You got into this profession to make a difference in your students lives. But you’re spread thin by all the things that keep getting added to your to do list. I can’t create more hours in the day. But I can invite you into my counselor clique where you’ll finally catch your breath. Come with me as we unpack creative ideas and effective strategies that will help you be the counselor who leaves a lifelong impact on your students. I’m Lauren Tingle your high school counseling hype girl. Here to help you energize your school counseling program and remind you of how much you love your job.
The first three things I want you to do sort of simultaneously, get permission to do a planning day off campus, pick a date that you’re going to do it, and then find a place to do it.
Now first, you’re going to ask me, can’t I just do this on my school’s campus, that would be so much easier. That’ll save some resources and some planning in itself, right? Wrong. You will regret being on campus where people can find you. No matter how hard you try to hide or how many signs you put up that say “Do Not Disturb”, the people will disturb you.
They will think that their 30 second or one minute interruption won’t matter. But they won’t know that 24 other people have also interrupted your day with just a quick, a simple one minute request.
Next, if you’re going to need some more convincing to get your principal on board, hang tight, we’ll come back to this in a minute. Where are some ideas of places you can go off campus? It’s time to pool your resources. Do you know someone who owns a co-working space? See if they’ll lend it to you for free, or at least for an educators discount. You never know if you don’t ask?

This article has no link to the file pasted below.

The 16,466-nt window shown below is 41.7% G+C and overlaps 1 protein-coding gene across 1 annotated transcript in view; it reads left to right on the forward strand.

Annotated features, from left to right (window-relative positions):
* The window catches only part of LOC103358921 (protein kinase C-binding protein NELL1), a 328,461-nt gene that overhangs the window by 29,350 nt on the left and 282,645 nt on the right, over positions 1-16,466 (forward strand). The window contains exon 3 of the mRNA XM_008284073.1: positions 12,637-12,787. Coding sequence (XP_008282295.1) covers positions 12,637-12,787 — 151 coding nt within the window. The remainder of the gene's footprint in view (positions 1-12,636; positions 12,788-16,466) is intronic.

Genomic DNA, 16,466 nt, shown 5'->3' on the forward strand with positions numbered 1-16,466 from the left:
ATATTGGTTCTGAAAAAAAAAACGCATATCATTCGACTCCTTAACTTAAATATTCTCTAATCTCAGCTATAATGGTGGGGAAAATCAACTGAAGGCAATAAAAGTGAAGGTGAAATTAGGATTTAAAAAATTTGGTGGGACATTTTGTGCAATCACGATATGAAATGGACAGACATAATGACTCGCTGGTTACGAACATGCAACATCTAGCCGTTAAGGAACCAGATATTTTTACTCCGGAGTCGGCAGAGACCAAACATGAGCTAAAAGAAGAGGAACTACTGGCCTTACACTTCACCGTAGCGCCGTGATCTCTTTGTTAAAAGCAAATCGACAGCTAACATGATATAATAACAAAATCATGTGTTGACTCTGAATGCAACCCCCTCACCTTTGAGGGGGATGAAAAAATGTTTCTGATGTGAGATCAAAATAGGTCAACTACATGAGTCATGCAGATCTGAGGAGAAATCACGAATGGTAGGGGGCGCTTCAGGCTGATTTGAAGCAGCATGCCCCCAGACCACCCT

Do you know someone who does some of their own work at a co-working space but doesn’t necessarily own it? Ask the same thing. If renting a space just isn’t in the budget, does a team member of yours have a house that has a good space for this? Like you could just do it around the kitchen table or in someone’s living room.
Another place though, that I’ve loved doing this is a public library. They usually have free spaces available for reservation as long as you have a library card. It’ll be set for a number of hours and include Wi Fi and usually a whiteboard to write on.
Bonus points, if any of these are in walking location to a fun lunch spot to break and socialize. Whether you’re the department head or not, I think you have a big hand in planning the day. It can be a whole team effort.
Open up a Google Doc and start an agenda for your day. This document will serve as the outline measuring your productivity, let me tell you, you’re going to do a lot. But you’re also going to be proud of it all at the end of the day. You will be tired. I’m just warning you.